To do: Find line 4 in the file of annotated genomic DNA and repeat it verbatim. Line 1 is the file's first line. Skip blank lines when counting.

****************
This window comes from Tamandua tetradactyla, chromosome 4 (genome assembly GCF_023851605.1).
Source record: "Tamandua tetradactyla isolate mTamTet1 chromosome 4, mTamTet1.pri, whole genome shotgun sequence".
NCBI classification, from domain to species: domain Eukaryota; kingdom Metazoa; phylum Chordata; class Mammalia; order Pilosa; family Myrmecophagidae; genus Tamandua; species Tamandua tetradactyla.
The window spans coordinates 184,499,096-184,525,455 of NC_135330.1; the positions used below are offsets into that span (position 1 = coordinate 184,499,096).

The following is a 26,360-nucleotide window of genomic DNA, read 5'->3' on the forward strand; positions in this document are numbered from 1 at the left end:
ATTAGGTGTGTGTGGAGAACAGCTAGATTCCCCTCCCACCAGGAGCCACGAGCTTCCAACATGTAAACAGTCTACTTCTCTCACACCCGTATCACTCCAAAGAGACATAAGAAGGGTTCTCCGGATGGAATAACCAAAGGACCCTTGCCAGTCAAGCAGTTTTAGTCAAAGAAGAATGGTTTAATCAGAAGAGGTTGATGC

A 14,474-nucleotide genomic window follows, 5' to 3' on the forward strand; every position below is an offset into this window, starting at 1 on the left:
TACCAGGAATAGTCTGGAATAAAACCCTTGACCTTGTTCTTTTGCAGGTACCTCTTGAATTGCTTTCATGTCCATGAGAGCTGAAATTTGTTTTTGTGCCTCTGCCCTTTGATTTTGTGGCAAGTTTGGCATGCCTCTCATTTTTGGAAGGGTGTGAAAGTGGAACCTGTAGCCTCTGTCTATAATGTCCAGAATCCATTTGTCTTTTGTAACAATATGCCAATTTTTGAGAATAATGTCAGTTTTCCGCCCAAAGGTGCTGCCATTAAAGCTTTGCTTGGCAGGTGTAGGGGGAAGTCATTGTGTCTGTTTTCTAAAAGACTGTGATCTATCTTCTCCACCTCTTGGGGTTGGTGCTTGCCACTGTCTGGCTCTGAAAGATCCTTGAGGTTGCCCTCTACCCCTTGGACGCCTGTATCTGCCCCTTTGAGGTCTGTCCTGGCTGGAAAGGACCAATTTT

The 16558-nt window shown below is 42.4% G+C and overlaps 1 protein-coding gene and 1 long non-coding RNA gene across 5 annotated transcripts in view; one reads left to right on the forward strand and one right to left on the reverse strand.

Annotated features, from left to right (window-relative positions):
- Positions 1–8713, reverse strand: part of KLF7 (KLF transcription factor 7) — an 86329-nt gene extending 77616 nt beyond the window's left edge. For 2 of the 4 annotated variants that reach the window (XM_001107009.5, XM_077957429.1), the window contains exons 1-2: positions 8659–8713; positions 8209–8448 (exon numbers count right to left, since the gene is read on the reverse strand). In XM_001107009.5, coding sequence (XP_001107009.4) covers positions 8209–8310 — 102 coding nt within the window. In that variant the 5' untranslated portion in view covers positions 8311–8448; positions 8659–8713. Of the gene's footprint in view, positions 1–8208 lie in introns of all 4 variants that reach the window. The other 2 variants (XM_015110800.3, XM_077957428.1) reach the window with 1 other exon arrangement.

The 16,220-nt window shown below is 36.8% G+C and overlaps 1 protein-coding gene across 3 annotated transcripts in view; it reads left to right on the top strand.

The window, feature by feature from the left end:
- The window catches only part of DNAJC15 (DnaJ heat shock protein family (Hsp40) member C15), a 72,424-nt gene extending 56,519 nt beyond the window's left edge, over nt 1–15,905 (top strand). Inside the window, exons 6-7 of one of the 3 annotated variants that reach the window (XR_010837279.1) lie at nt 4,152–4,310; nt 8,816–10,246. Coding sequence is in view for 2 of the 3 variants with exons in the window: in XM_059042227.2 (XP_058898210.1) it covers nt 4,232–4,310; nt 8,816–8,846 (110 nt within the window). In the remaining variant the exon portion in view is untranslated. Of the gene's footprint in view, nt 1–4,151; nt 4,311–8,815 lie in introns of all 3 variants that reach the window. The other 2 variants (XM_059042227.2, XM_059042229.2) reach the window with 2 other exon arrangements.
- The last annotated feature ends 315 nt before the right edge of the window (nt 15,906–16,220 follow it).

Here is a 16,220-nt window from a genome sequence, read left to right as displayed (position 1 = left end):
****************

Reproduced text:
The window spans coordinates 184,499,096-184,525,455 of NC_135330.1; the positions used below are offsets into that span (position 1 = coordinate 184,499,096).